Mr. J. Prior, of 1 Kerferd-road, Albert park, has an extensive knowledge of Frederick Bayley Deeming, and in an inter- view with a representative of The Argus last night he furnished some details which are of interest. He said that in 1884 Deeming was employed as a plumber in Melbourne by Messrs. John Danks and Sons, of Bourke-street. He was then a married man, with one child, and about 28 years of age. After a twelvemonths' connection, with the firm, Deeming left and went to Sydney, where he entered the service of Messrs. Keating Co. About the end of 1886 he went into business as a plumber and gasfitter on his own account in one of the suburbs, and soon afterwards removed to the city, establishing himself first of all in Lee's-court, off King-street, and then in Phillips-street. There he became much indebted to Mr. Prior, who was carrying on the business as J. Prior and Co. of an importer of plumbers' brassware, and Mr. Prior, failing to collect from him any of the moneys he owed, upbraided him with his extravagance, and his in- dulgence in the luxury of a pony carriage. Deeming cared very little for the dunning of his creditors, and when overtaken by a fire, which burned down his premises, he filed his schedule. This was in December of 1887, and while he was being examined in the Insolvency Court he prevaricated so much respecting a bogus advertisement, which he had caused to be inserted in the press calling upon Frederick Bayley Deeming to present himself and claim an inheritance in Liverpool, that he was sentenced to fourteen days' imprisonment, and spent Christmas of that year in gaol. He was accompanied in his confinement by one of his witnesses, who also failed to give his evidence straightforwardly, and another only narrowly escaped a similar fate. When Deeming had served his term of imprisonment and his examination was proceeded with it was found that he "cooked" his books and accounts in his own favour. Mr. Prior and other creditors were considering the advisability of issuing a warrant for his arrest for fraudulent insolvency when he disappeared, and thenceforward was a stranger to Sydney. He left his wife behind, also his children, but it was understood they followed him to South Africa a little while later.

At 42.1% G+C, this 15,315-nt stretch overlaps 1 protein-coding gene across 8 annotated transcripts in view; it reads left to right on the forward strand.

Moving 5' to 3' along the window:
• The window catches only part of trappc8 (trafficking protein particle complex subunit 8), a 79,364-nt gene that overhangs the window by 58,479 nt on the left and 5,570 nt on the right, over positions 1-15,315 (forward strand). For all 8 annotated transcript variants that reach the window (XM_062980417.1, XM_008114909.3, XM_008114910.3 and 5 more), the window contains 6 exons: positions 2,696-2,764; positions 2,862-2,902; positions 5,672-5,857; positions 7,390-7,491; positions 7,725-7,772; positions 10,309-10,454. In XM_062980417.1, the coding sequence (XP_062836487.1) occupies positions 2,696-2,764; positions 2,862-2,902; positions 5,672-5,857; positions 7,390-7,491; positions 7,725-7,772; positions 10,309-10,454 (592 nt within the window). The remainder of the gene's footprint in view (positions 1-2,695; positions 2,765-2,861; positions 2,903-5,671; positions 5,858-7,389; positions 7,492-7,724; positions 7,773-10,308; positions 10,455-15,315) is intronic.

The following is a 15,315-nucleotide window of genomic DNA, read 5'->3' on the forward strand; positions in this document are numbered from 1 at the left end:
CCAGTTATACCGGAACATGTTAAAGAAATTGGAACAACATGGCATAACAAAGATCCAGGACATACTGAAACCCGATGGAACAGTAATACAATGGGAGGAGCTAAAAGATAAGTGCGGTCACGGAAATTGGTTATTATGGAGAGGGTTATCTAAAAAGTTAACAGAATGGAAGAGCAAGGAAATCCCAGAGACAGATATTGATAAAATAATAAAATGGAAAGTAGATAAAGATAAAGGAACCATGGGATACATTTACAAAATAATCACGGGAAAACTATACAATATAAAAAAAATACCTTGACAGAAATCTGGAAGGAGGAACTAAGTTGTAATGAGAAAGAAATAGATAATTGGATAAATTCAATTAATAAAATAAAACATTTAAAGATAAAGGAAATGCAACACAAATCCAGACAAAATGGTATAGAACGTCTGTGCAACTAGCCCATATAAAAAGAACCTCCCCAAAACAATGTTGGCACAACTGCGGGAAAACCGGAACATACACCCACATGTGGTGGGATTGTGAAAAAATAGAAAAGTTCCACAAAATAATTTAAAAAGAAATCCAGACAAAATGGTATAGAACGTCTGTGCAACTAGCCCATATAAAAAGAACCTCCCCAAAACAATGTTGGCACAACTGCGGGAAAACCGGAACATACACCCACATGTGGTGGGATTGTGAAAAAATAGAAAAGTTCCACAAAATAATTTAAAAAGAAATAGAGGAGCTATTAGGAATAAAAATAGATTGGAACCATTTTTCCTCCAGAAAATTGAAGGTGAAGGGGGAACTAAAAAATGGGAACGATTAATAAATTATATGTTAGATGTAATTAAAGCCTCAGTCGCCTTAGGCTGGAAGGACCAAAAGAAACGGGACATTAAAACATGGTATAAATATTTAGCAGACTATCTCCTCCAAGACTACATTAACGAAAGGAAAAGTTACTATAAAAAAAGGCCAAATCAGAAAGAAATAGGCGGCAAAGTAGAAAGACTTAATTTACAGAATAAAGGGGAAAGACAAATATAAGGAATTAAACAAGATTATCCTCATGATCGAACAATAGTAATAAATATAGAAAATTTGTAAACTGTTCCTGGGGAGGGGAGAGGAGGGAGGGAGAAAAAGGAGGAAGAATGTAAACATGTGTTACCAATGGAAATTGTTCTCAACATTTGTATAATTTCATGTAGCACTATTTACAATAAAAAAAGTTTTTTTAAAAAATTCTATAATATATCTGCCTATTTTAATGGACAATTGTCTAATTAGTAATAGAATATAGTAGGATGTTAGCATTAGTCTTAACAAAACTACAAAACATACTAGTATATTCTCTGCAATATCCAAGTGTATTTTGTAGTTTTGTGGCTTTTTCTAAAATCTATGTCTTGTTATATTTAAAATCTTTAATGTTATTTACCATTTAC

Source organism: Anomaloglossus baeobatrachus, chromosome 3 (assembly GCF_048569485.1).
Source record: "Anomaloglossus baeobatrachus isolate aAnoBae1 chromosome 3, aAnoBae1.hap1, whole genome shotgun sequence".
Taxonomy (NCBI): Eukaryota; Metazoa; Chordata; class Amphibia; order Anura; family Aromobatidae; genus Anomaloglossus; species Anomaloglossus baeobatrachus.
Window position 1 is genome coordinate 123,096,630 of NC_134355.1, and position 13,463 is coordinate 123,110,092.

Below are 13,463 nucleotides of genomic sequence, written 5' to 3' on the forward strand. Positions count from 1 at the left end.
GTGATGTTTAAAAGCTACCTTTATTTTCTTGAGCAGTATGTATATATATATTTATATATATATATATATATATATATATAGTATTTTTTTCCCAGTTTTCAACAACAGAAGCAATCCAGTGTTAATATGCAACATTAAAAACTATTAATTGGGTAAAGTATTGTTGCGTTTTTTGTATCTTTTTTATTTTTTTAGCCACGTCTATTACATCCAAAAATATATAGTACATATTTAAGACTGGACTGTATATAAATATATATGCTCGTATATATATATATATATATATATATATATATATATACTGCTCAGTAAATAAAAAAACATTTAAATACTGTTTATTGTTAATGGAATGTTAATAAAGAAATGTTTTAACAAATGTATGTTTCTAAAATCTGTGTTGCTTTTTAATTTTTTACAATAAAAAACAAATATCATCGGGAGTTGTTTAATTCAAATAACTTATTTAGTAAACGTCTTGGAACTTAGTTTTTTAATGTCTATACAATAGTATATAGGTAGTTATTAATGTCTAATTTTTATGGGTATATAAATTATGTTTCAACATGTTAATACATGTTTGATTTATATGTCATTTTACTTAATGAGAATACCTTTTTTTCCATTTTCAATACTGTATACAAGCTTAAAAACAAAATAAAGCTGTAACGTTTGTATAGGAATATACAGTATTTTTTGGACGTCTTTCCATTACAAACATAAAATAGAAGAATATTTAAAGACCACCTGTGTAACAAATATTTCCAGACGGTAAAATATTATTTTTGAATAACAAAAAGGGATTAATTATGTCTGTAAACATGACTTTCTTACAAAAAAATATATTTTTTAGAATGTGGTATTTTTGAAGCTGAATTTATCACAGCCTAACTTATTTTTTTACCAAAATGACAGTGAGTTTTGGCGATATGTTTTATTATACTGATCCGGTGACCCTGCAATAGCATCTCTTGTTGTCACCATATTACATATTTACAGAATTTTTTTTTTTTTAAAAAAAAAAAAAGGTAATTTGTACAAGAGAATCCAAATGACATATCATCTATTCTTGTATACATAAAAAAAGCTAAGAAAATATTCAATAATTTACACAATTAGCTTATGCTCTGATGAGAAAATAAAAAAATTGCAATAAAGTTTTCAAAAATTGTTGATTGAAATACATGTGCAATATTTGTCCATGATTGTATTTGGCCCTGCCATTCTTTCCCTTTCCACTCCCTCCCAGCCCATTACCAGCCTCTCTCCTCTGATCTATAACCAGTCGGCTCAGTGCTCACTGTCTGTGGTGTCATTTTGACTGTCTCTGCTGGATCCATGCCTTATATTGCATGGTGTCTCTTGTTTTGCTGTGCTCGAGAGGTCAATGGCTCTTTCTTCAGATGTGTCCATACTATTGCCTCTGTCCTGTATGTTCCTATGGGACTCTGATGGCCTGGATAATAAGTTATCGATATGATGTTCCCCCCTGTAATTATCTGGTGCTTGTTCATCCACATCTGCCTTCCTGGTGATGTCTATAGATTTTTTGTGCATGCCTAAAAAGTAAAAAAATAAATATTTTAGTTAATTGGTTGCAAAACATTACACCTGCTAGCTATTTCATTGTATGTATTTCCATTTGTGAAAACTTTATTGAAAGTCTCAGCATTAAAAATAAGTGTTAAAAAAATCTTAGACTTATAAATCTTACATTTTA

http://nla.gov.au/nla.news-article8406840

In 1883 he entered the service of Messrs. John Danks and Son, plumbers, of Melbourne, and the same year found him in Rock- hampton (Q.), with Messrs. Williams Bros. He then decided upon striking out on his own account, and he opened a shop in opposition to his late employers ; as it turned out, at Messrs. Danks and Son's ex- pense, for when he gave up business and re- turned to Sydney, his account with that firm stood in debit to the tune of 200. During the whole of 1885 he appeared to have been working with several firms of plumbers in. this city, having taken the precaution to drop the latter portion of his name, in case of accidents. Growing bolder, he again opened business for himself in one of the suburbs, under his proper name, and he subsequently removed to the heart of the town. His business did not prosper, however, and he found his way into the Insolvency Court.

http://nla.gov.au/nla.news-article13860833

Last edited by Ausgirl : 01-29-2015 at 10:37 AM.
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Old 01-29-2015, 12:42 PM
GUT GUT is offline
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Thanks Ausgirl an interesting character.

It would have been early in his career but I wonder of FBD had come across Henry Lawson as he seems to have had a habit of taking the names of places he'd lived [Swanston and Drounin spring to mind] or people he'd worked with [Williams for one] as aliases.

And then his defence Counsel went on to bigger and better?? office.
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Old 01-29-2015, 02:02 PM
AlanG AlanG is offline
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I thought I read he was in jail in the UK at the time of one of the 5 murders.
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Old 01-29-2015, 02:21 PM
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Quote:
Originally Posted by AlanG View Post
I thought I read he was in jail in the UK at the time of one of the 5 murders.
Ummmmm the article says [though I doubt the truth] that he confessed to two of the Whitechapel murders in 1890, so not the c5.